I watched the new Alice in Wonderland movie a couple weeks back. It was very entertaining and, in a strange way, educational as well. (Spoiler warning - if you haven't seen it, I mention some details below that you may not want to know.) After the 3D excitement was over and I was driving the 7 miles home from the theater, it struck me how many similarities there are between Alice's journey and the journey of ERP software implementation. I know, a bizarre analogy, but this is how my mind works sometimes.
The parallel that stood out most was the mental voyage that Alice took within herself. She started completely in the dark with no understanding of why she was there or where she was going. If you are part of a newly appointed team who has been given the task to implement a new ERP software package, you may feel the same way and the quote, "If you don't know where you're going, any road will take you there" might come to mind. Just as Alice has the White Rabbit, the Mad Hatter, and many others to show her the way and help her along, it is the job of the software provider to be the guiding influence to ensure a successful implementation. From your sales person, to your implementation expert, along with trainers and technical support specialists, you should have a team of experts to help you along the way as well. This starts by providing a picture of where success will take you. Stephen R. Covey said it well when he advised us to "Begin with the end in mind". (The 7 Habits of Highly Effective People) It is important for everyone in the organization to see how a successful implementation will benefit the company, their customers, and themselves.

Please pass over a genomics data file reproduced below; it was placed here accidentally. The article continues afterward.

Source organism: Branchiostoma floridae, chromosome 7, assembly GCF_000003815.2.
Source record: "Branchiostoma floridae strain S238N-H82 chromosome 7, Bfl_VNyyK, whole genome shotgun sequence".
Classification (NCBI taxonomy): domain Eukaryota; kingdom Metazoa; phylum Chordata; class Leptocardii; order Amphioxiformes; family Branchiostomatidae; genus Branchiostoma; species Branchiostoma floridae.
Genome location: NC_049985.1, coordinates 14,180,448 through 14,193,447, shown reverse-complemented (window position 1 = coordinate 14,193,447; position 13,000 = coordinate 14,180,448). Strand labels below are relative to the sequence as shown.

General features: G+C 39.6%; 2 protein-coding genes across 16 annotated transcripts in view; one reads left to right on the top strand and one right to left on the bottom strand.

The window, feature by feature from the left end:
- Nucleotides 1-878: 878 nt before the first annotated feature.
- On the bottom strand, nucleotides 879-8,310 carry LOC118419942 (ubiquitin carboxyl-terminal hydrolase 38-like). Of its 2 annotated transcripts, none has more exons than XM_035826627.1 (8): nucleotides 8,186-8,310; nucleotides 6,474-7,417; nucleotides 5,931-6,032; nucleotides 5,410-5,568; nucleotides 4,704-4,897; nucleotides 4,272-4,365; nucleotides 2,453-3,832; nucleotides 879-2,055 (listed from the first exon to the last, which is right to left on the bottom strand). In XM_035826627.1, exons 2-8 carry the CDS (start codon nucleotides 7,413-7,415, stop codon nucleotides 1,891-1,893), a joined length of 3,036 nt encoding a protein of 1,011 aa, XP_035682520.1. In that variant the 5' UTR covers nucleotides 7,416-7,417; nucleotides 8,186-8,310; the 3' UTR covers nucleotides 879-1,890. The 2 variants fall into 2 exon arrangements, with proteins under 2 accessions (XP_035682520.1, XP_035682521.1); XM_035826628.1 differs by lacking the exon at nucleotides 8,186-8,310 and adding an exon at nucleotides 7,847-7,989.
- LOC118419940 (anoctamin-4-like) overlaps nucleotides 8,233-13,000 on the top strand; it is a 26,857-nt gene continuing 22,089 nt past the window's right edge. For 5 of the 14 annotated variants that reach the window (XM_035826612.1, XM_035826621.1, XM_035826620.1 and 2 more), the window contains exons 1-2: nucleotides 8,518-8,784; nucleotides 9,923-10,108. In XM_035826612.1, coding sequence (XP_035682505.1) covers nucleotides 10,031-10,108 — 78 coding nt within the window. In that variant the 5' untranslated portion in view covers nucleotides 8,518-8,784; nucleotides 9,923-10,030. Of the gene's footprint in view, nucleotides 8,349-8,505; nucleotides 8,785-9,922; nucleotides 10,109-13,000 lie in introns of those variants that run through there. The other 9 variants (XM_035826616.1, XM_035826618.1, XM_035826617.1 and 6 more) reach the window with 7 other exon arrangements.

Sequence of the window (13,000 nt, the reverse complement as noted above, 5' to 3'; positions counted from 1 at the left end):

Once Alice understood why she had been brought back to Wonderland and the large task that lay in front her, she was a bit overwhelmed. Her exact words were, "This is impossible". To that, the Mad Hatter replied, "Only if you believe it is". Even with that advice and all of the other help she was given, Alice was still unsure. She continued to search for a "Plan B", a safety net that would prevent her from having to take the risk she was so determined to avoid. During an implementation, it is very easy to try and hold on to "what we've always done". It is important for everyone involved to understand why the status quo is no longer good enough and that going back is not an option. This leaves the only means of success to be moving forward.
It wasn't until Alice looked at all that was at stake that she realized that failure wasn't an option. It was then that she threw away her safety net and made the decision to be the champion that everyone else knew she was. Whether you are the implementation project leader, a member of the implementation team, or an end user learning the new software for the first time, decide to be the champion. Look back only to find the starting point where improvement begins. Look forward to find understanding, possibility, and ultimately success.